• The wearable random-number generator "would preserve the existing dynamic of a catcher putting down a sign for interpretation by the pitcher, but overlay it with a level of secure encryption that would be virtually impossible to decode."
  • "Alternatively, the finger system could be replaced by in-ground lights on the mound. Sources with knowledge of the idea said catchers would have access to a control pad that corresponds to a lighting panel visible only to the pitcher. A certain button for a certain light sequence for a certain pitch."

Between the lines: The simplest solution would be earpieces that allow pitchers and catchers to communicate, but Yahoo notes that pitchers found them "distracting and uncomfortable" in initial minor-league testing last year.

6. 📊 By the numbers
The Spurs used a three-point barrage to rout the league-best Bucks last night. Photo: Ronald Cortes/Getty Images

🏀 23 years ago

The last season in which a Western Conference team reached the playoffs with a losing record was 1996-97, when three sub-.500 teams made the postseason (Timberwolves, Suns and Clippers). The 15-20 Spurs currently hold the eighth spot in the West.

🏈 More than 2 dozen

"The XFL's official rule book includes more than two dozen changes to the conventional approach of pro football, according to league officials who are rolling out the specifics this week." (ESPN)

⛳️ ~$4 billion

Topgolf International has selected banks for its expected IPO, which could value the company at ~$4 billion, per Bloomberg. Its IPO could come as soon as this year.

7. Jan. 7, 2008: 🏈 Two-loss LSU wins title
Photo: Jamie Schwaberow/NCAA Photos via Getty Images

12 years ago today, Les Miles, Matt Flynn and No. 2 LSU beat Jim Tressel, "Beanie" Wells and No. 1 Ohio State, 38-24, in the 2008 BCS title game, clinching the program's third national championship (1958, 2003, 2007).

  • Fun fact: The 2007-08 LSU Tigers — whose two losses both came in triple-OT — are the only two-loss national champion in college football's modern era and just the second all-time (Minnesota, 1960).
  • The backdrop: Missouri and West Virginia were on track to meet in the championship, but Missouri lost to Oklahoma and Pitt stunned West Virginia at home on the final weekend of the regular season.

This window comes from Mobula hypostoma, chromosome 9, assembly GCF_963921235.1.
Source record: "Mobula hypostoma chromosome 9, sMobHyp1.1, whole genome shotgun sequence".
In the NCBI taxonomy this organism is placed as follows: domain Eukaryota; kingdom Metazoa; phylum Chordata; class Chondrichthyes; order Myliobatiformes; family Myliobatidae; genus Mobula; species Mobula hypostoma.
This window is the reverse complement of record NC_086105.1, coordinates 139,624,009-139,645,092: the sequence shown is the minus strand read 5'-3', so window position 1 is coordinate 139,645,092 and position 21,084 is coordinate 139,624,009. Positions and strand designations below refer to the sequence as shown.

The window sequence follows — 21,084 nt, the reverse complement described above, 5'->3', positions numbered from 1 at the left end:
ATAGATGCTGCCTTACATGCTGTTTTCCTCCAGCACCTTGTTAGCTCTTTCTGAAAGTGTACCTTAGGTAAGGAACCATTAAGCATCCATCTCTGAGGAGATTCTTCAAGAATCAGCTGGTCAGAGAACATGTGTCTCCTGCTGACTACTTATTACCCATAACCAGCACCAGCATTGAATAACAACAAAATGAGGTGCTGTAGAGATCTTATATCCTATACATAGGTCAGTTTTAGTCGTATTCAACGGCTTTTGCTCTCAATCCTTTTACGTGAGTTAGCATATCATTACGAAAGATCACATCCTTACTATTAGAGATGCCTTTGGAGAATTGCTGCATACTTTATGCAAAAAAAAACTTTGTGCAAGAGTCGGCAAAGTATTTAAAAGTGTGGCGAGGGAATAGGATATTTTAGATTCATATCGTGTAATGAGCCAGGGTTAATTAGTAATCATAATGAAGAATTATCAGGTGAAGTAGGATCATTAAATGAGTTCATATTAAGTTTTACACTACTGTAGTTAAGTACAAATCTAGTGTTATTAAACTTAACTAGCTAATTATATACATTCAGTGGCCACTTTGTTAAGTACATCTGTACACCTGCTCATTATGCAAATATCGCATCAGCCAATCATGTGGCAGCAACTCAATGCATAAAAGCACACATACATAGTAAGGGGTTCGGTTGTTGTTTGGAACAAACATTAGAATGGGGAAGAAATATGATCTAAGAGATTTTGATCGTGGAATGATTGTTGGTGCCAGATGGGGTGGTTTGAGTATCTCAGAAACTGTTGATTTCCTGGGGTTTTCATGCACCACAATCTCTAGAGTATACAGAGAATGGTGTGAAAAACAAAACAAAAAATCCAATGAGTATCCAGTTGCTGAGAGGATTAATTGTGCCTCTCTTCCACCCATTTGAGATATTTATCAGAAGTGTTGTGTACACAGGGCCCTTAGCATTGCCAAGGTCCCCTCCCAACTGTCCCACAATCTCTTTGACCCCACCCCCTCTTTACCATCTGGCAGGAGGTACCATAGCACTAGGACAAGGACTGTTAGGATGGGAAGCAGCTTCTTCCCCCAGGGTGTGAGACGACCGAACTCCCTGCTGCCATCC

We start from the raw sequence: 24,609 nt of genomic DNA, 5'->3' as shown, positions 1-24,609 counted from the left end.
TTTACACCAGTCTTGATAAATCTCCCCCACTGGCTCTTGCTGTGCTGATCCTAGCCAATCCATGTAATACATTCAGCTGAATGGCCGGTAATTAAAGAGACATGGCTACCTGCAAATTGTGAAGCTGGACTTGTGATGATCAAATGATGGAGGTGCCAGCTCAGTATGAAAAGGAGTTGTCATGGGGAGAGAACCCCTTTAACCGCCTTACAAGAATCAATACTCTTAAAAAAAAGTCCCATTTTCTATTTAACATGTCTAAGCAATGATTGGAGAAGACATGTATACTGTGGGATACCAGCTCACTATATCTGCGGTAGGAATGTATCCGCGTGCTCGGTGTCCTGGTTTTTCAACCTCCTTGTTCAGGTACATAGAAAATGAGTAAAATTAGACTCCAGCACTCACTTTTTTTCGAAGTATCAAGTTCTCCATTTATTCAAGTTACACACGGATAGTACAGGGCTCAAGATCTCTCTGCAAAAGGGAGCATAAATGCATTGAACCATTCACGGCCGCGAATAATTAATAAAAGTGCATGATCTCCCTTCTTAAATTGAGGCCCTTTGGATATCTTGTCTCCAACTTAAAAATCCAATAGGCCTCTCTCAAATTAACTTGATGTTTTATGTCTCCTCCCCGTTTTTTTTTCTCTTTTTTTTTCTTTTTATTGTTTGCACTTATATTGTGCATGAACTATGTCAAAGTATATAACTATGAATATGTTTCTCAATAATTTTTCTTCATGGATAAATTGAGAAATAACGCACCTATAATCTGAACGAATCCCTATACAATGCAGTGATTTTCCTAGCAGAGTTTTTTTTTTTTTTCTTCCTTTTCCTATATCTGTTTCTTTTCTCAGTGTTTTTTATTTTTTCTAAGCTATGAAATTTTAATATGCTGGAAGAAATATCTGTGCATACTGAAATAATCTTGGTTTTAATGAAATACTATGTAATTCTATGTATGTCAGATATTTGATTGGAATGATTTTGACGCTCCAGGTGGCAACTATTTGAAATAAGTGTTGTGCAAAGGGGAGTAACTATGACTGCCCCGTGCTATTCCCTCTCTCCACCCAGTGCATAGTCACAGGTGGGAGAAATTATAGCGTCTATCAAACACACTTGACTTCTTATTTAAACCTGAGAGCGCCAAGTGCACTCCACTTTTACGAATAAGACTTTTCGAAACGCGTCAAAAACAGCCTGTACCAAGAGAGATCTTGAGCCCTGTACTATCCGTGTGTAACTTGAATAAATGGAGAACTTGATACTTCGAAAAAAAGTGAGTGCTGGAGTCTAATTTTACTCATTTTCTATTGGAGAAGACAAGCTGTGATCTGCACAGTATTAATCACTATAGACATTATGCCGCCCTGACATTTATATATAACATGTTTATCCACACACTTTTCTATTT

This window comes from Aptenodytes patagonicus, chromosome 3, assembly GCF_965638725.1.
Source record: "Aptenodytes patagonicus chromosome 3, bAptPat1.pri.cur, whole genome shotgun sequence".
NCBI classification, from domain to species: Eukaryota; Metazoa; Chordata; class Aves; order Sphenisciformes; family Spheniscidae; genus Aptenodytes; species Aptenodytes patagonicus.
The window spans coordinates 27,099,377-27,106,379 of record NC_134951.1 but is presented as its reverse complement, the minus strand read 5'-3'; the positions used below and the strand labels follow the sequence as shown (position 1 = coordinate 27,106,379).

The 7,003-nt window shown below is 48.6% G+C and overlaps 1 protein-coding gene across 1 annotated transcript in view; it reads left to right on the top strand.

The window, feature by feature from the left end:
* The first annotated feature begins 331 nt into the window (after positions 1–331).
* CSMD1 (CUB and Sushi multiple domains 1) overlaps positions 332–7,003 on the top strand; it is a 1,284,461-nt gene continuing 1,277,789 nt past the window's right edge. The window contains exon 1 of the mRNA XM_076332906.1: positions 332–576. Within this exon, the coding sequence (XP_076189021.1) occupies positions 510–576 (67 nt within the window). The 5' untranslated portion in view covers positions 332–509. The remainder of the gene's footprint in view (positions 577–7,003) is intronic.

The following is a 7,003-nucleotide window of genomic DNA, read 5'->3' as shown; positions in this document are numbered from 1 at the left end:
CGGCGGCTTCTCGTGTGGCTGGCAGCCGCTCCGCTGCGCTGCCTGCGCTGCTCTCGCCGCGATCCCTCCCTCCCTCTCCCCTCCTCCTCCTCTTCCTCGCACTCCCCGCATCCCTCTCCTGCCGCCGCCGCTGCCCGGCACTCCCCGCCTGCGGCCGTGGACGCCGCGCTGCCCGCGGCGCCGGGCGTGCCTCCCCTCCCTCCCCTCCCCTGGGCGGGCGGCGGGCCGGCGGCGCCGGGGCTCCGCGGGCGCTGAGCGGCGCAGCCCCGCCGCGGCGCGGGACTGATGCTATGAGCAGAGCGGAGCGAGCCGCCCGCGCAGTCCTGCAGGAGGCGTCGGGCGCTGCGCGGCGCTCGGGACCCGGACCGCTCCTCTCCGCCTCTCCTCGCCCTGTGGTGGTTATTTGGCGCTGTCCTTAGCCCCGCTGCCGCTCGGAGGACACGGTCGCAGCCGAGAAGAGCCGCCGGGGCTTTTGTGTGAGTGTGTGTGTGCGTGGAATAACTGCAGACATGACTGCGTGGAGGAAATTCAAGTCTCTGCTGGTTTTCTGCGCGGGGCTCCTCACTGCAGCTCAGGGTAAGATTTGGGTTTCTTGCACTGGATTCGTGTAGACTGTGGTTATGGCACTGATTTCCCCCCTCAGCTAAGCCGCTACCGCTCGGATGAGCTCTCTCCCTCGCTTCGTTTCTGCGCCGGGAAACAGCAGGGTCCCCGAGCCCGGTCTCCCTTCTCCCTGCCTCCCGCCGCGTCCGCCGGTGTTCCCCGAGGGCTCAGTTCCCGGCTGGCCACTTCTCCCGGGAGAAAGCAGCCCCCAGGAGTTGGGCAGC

• The big picture: Since LSU last went out on top, Florida, Florida State, Auburn and Ohio State have each won titles, while Alabama has won five and Clemson has won two. Will 2020 be the year the Tigers return to glory?

🎥 Go deeper: Game highlights (YouTube)

8. The Ocho: 📸 Ski jumping, racing, bull riding
Photo: Franz Kirchmayr/SEPA.Media/Getty Images

INNSBRUCK, AUSTRIA — Sondre Ringen of Norway competes during the Four Hills Tournament, a ski jumping event that takes place on four different hills in Germany and Austria over the span of a week.

Photo: Franck Fife/AFP via Getty Images

JEDDAH, SAUDI ARABIA — The Dakar Rally, one of the world's most famous off-road endurance races, is underway in Saudi Arabia. Red Bull has daily highlights.

Photo: Emilee Chinn/Getty Images

NEW YORK — Daylon Swearingen lays on the ground as his bull jumps over him during the PBR Unleash the Beast competition at Madison Square Garden this past weekend.

9. 🏈 NFL draft trivia

Two SEC QBs are expected to be first-round picks in the upcoming NFL draft (Joe Burrow and Tua Tagovailoa).

  • Question: Who was the last SEC QB to be drafted in the first round?
  • Hint: 2014 draft.

Answer at the bottom.

10. 🏀 Shaq & Kobe vs. LeBron & AD
Giphy

On "The Tonight Show" last night, Shaquille O'Neal said "hell yes" he and Kobe Bryant (in their primes) would beat LeBron James and Anthony Davis in a game of 2-on-2. Do you agree?

"I like having these conversations because of course they can never be answered. But yes. The answer is yes. Hell yes. Hell yes. Of course. ... I mean, because there's only one contributing factor: Who's gonna guard me?"
— Shaq

Click to vote:

Kendall Baker

Talk tomorrow,

Kendall "These photos are incredible" Baker

Trivia answer: Johnny Manziel